It is no coincidence that the vilification of the poor becomes a prominent political motif during Reagan’s presidency and finds legislative expression in Clinton’s welfare reforms, a period in which claims to American supremacy were framed not so much in national or ethnic language, but in terms of political economy. The collapse of the Soviet Union and the Eastern Bloc were viewed at the time as the global-political manifestation of Capitalism’s self-evident superiority to Communism—a view espoused by mainstream Republicans and Democrats alike. In recent years, the political discourse has shifted and some of the fault lines of American capitalism have come under increased scrutiny. Issues like growing inequality, stagnant wage growth, and the need for affordable health care are now part of the mainstream political conversation—all issues that, at their core, speak to the desperate plight of many of America’s poor. It should come as no surprise, then, that the defenders of the current system would seek to discredit the notion that poverty is an inherent problem of capitalism, working tirelessly to demonstrate the perfidy of the poor and to punish them for the sin of poverty.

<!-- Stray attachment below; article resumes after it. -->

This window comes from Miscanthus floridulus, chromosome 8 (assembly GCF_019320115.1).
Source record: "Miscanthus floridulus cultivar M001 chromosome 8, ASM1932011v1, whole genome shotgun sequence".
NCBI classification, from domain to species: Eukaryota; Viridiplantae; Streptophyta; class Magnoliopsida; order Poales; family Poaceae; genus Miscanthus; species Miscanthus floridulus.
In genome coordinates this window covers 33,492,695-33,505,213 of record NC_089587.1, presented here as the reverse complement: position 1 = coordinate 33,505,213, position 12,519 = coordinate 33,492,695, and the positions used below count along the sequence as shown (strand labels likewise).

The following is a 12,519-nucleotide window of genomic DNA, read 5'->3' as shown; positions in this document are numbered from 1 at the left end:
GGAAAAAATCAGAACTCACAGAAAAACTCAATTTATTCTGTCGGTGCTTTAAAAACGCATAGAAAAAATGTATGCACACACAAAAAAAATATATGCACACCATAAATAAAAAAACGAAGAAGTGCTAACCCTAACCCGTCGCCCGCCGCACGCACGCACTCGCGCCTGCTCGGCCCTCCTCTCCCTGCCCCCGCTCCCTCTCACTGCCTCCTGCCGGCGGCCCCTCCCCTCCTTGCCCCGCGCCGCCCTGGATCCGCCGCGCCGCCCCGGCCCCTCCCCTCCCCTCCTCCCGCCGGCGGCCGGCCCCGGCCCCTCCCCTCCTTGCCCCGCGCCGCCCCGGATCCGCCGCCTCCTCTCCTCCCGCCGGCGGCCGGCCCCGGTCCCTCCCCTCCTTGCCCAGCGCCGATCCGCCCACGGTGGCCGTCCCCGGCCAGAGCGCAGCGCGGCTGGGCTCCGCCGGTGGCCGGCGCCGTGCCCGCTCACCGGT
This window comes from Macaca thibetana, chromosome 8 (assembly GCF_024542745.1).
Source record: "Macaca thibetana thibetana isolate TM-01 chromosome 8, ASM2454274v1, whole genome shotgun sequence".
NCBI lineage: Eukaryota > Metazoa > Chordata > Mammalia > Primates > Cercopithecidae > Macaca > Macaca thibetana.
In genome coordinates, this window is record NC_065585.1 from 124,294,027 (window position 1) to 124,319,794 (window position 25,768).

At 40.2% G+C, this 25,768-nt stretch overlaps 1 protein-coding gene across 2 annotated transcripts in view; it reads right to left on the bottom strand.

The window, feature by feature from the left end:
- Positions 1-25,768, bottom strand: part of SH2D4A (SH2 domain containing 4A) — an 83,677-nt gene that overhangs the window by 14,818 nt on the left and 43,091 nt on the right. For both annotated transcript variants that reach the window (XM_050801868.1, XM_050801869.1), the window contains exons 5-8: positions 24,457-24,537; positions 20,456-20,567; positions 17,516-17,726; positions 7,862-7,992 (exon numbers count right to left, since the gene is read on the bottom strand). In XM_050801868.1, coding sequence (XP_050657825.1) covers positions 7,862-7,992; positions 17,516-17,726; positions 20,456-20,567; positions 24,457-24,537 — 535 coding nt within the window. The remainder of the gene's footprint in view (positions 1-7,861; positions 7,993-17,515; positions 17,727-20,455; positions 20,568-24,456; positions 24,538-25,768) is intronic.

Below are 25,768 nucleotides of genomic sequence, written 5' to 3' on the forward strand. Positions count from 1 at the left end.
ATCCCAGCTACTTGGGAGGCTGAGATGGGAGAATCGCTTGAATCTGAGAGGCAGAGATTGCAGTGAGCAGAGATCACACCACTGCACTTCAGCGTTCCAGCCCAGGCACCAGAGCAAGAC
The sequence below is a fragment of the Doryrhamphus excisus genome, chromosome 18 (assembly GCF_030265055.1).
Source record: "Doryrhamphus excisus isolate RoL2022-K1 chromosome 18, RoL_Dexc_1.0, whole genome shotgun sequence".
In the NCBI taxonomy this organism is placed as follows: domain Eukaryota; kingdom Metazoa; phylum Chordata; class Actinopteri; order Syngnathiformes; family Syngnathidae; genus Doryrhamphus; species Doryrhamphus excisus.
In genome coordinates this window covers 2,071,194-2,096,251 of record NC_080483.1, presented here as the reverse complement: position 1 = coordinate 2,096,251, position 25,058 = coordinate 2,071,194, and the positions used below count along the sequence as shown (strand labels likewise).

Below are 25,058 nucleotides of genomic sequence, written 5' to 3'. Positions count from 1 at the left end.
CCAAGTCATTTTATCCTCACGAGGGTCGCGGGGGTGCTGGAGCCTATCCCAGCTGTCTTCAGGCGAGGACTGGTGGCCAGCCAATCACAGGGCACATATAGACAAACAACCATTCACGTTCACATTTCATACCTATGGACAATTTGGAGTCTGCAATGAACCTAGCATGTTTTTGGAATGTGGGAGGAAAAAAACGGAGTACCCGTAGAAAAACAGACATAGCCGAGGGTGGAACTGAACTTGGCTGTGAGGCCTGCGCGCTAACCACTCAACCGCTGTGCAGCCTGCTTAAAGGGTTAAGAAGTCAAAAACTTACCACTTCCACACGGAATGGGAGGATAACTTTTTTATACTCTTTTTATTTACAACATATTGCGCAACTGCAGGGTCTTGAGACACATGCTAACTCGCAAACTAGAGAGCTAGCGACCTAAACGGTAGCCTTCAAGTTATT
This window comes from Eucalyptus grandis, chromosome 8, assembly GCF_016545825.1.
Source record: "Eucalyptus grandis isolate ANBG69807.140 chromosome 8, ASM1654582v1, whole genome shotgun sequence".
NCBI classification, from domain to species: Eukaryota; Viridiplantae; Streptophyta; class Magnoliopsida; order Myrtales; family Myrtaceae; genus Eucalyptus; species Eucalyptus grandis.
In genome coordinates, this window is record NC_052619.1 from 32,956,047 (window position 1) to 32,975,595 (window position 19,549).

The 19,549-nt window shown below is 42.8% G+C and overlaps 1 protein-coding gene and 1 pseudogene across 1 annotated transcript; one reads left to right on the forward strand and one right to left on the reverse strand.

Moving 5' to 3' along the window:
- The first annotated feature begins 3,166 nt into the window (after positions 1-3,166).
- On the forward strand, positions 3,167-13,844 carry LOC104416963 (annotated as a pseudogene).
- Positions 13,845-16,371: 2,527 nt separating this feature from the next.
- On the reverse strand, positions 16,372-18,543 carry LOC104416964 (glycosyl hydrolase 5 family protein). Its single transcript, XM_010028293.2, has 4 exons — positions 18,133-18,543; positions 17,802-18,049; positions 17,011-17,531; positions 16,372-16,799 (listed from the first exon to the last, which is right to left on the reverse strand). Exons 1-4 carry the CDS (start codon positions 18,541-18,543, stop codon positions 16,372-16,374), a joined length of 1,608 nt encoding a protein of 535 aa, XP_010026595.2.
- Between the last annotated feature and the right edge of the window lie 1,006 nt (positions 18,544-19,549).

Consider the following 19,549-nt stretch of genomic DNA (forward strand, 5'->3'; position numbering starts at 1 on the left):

Professor Yadin-Israel has a B.A. from the Hebrew University and his Ph.D. from the University of California, Berkeley and Graduate Theological Union. A Professor of Jewish Studies and Classics at Rutgers, he teaches courses on rabbinic literature, classical Jewish philosophy, Jewish mysticism, and Plato. His previous books include Scripture as Logos: Rabbi Ishmael and the Origins of Midrash and Scripture and Tradition: Rabbi Akiva and the Triumph of Midrash (both from the University of Pennsylvania Press), and The Grace of God and the Grace of Man: The Theologies of Bruce Springsteen (Lingua Press).